Right now, we have:
- Historically challenging market valuations
- Strong, rising inflation since the onset of 2020
- Low market interest rates
- Central banks that would like to raise rates and stop printing money
How do these factors fit together? Let me simplify it for you.
Valuations are Stretched
As my colleague Garrett Baldwin explained the other day, equity markets are currently quite challengingly priced. The S&P 500, for example, currently has a price/earnings ratio of 44.5 for the current year. The historical average is around 15.
If the yield on fixed-interest bonds rises, they increasingly become a competitor to the stock market because the return from them is risk-free. When inflation rises, the market interest rate/yield has to increase because lenders want to earn something on the interest rate after deducting inflation.
Central banks want (or need?) to keep market yields low. Thus, they will ignore the inflation that has recently popped up. Or they will claim that inflation is only temporary and, therefore, loose monetary policy may remain in place.
Americans should pay close attention to what is happening in Europe. Ignazio Visco, the Italian member of the European Central Bank’s (ECB) Governing Council, intends to oppose any rise in market yields in the eurozone.
“Large and sustained increases in interest rates are not justified by the current economic outlook and will be countered,” he recently announced at the annual meeting of the Banca d’Italia. This is important.
Central Banks and Demonetization
Back in March, the ECB had decided to increase the volume of monthly bond purchases even further. Since the beginning of the year, yields on eurozone government bonds had also risen significantly.
Visco also proposed adjusting the ECB’s inflation target. So far, the central bank accepts a monetary devaluation in the eurozone below, but close to +2%. Now it should be precisely +2% if Visco has his way.
But this mark was already reached. As announced this week, inflation in the eurozone in May was precisely this +2.0% in a 12-month comparison. In the previous month, the indicator had still been at +1.6%.
Meanwhile in the United States, the Federal Reserve (Fed) abandoned its target of a monetary inflation rate of +2.0% in August 2000 to “tolerate” even a “moderate” overshoot in the future. For April, a U.S. core inflation rate (i.e., excluding food and energy prices) of +3.0% had been established 14 days ago.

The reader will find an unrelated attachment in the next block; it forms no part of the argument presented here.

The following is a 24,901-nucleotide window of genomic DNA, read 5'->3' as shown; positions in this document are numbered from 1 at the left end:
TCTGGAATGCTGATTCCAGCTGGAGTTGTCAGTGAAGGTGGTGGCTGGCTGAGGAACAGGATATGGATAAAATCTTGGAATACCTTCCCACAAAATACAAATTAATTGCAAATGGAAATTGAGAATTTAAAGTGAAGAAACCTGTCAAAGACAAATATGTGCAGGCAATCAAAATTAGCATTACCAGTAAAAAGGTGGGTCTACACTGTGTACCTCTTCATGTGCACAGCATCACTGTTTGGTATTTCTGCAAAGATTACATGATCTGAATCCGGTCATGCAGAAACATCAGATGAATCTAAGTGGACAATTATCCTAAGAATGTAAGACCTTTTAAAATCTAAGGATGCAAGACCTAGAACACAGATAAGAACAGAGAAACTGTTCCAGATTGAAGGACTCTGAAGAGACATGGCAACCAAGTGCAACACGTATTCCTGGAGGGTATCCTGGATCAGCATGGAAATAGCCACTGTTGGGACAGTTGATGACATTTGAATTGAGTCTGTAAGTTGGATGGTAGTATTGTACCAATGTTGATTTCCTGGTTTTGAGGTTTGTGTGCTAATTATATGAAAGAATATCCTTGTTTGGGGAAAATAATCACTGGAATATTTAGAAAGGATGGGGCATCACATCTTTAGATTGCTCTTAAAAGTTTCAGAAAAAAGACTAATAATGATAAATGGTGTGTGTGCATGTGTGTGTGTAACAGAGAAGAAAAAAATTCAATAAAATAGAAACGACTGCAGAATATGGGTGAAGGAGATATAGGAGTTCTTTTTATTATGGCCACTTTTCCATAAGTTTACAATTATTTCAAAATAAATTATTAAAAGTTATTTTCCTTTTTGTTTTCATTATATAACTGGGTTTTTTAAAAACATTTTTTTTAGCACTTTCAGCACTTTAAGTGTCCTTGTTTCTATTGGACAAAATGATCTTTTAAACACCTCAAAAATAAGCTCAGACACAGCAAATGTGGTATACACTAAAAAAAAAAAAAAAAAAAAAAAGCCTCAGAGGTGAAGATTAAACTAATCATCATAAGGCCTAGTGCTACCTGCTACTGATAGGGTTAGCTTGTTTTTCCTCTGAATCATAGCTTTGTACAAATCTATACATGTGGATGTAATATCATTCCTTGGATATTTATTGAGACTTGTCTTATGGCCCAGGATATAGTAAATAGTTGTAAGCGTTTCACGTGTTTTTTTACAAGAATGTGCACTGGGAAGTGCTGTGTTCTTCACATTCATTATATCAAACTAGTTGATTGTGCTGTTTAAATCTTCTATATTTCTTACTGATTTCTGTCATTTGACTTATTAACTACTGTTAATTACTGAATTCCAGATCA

The “true” inflation rate, including prices, which are enormously essential for consumers, even reached +4.2%. Remember, these are the official numbers. So if things are more expensive than what the government is telling you, don’t be afraid to believe your “lying eyes” instead.
Central banks keep interest rates as low as possible to ensure that governments can continue to borrow. They engage in this buying EVEN though this is explicitly NOT part of their tasks.
They do this by buying up as many offered bonds as they can for high billions each month. This is a precise manipulation of this market.
Without this market manipulation, market interest rates would already have been at a much higher level for 14 months.
Why? The otherwise usual repayment guarantee of the creditor states would have become increasingly improbable with the blatant new debt in this short time.
But market interest rates must also remain low because the sheer mass of debt and new borrowing means that the interest burden associated with a rise in yields would simply no longer be sustainable.
Inflation, Market Interest Rates, Manipulation
Based on the developments described above, the cat is biting its tail. Market interest rates are going up as inflation picks up. However, the monthly manipulations on the bond markets are still halfway sufficient to keep them low. The rise in yields in the U.S. since August 2020 – from +0.49% to as much as +1.75% at the end of March for 10-year U.S. government bonds (currently: +1.59%) – took place during the Fed’s bond-buying program.
The same applies in a similar way to yields in the eurozone. This shows you: Central banks are not all-powerful!
The ECB even increased its firepower again in March of this year, pumping even larger sums of euros into the markets. Inflation, meanwhile, feeds on a high money supply, which is matched by comparatively fewer goods and commodities.
As supply chains have become increasingly asynchronous since the beginning of last year – due to the global lockdowns – this squeezes the supply of raw materials, the demand for which cannot be adequately satisfied.
This, in turn, accelerates a rise in prices. It starts at the producer level and passes on through the supply chains to the end- consumer. If, in addition, the costs of wages and salaries rise, as is already the case in the USA, inflation will result, which will also have an impact on the consumer.
So Now What?
The central bank has been running the money printing press since the financial crisis. But so far, for precisely these reasons, we have seen inflation only in the asset classes of stocks, bonds, and real estate.
Central bankers believe they have everything under control. Above all, however, they strive to make market participants think that they have everything under control. But that is precisely the crux of the matter. As soon as the market stops buying into the central banks’ agenda, yields will follow inflation rates – despite all market manipulation.
Everything is likely to get far worse than if the central bankers were now gradually to come to their senses. Because then it will become clear that the gigantic debt is no longer affordable. The bigger story for the markets: the frothy valuations on the stock markets will also burst. I’ll discuss more about ways to protect your money from the fallout.